Xu Zhen by MadeIn Company (est.2009), “Revolution Castings”, 2012

Xu Zhen’s “Revolution Castings” (2012) derives from a social activity initiated by the artist. Xu Zhen (b.1977) recruits stones, an iconic material used for resisting in all kinds of events of conflict, and cast each of them with traditional casting techniques. The moulds are kept and exhibited. The artist attempts to revive and sustain the strength and passion of resistance. This is a movement serving as a continuation to the movements before it, documenting and reproducing the instinct of resistance in human history.

Note: the Revolution Castings series (2012) is produced by MadeIn Company.

Zhou Xiaohu, “Montage Structure”, 2010

Zhou Xiaohu’s Montage Structure (2010) is a short clay animation film. Film is an art form that is time-based, and montage is a major technique of narration and expression for cinematic creations. The definition of montage varies depending on film industries in different regions and the history. Sergei Eisenstein marked a note saying montage is “the nerve of cinema”, and that “to determine the nature of montage is to solve the specific problem of cinema”. Zhou Xiaohu (b.1960) also made an unspecific but objective point that “montage is an idea that arises from the collision of independent shots” wherein “each sequential element is perceived not next to the other, but on top of the other.” Thus, the concept of collage has been brought into filmmaking via montage. If every shot is an independent individual, when different shots collaged in a certain way will produce a connotation that every single shot does not bear when separate.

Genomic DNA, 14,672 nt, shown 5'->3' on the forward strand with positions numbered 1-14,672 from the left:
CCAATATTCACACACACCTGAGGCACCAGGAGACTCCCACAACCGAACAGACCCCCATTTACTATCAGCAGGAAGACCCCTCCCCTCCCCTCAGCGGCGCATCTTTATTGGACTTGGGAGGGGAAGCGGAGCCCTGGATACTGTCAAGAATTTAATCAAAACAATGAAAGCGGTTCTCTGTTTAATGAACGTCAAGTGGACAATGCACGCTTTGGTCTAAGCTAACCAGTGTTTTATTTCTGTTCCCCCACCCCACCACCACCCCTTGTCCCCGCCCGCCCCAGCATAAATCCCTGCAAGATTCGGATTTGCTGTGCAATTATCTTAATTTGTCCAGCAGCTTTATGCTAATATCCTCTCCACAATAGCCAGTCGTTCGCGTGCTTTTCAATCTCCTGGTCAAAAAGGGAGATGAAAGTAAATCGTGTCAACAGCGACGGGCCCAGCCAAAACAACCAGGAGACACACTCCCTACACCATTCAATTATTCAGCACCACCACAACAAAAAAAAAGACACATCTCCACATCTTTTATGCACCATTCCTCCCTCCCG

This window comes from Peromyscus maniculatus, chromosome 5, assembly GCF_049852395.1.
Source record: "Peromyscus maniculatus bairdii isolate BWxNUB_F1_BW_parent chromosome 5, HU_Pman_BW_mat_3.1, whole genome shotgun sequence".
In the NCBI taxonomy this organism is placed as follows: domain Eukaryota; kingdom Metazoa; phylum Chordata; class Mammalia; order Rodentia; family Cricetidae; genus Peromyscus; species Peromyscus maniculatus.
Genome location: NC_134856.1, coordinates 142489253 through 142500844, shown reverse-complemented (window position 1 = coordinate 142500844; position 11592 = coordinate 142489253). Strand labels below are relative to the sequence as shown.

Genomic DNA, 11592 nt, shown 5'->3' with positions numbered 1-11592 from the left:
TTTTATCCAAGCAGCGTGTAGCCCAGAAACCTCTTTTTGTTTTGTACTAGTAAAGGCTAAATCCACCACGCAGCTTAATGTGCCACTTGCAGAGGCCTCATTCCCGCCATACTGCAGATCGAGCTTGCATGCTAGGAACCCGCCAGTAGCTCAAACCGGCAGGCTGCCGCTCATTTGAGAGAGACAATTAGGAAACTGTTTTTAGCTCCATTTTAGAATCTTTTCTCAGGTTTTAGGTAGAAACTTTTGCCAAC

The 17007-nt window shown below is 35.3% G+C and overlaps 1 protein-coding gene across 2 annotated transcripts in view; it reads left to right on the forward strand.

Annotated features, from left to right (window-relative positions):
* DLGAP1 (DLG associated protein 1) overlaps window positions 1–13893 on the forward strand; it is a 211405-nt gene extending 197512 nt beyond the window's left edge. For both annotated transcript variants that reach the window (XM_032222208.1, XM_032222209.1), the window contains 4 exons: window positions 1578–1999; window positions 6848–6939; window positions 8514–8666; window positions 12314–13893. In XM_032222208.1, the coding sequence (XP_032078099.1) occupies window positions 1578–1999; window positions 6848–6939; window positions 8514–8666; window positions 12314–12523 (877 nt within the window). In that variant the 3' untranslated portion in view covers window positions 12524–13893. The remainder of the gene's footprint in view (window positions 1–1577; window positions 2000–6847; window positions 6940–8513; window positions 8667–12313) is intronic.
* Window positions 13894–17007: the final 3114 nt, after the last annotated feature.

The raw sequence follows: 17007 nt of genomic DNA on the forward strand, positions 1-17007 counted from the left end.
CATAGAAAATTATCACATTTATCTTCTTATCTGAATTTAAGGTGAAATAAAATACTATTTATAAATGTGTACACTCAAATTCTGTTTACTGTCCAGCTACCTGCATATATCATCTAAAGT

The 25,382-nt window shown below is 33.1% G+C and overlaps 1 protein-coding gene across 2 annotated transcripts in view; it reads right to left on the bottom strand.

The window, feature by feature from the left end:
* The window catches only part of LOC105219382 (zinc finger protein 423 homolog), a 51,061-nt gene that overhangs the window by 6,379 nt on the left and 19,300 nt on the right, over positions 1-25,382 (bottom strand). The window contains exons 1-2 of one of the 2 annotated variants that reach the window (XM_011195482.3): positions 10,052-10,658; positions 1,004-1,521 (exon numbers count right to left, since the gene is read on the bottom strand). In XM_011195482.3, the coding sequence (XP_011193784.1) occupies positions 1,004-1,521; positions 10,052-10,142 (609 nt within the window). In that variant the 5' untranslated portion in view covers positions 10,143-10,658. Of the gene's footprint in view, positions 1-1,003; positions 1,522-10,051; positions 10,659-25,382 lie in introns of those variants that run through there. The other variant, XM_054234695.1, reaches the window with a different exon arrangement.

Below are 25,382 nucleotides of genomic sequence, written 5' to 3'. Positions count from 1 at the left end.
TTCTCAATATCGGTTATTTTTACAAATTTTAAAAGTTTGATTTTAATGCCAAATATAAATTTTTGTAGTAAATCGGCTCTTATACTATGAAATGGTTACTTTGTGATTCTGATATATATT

Montage Structure demonstrates a typical technique of montage. The two storylines, one of the assassin and the other of the victim, are intertwined, and the concise editing of short shots intensifies the pace of the film, keeping the viewers on the edge of their seats.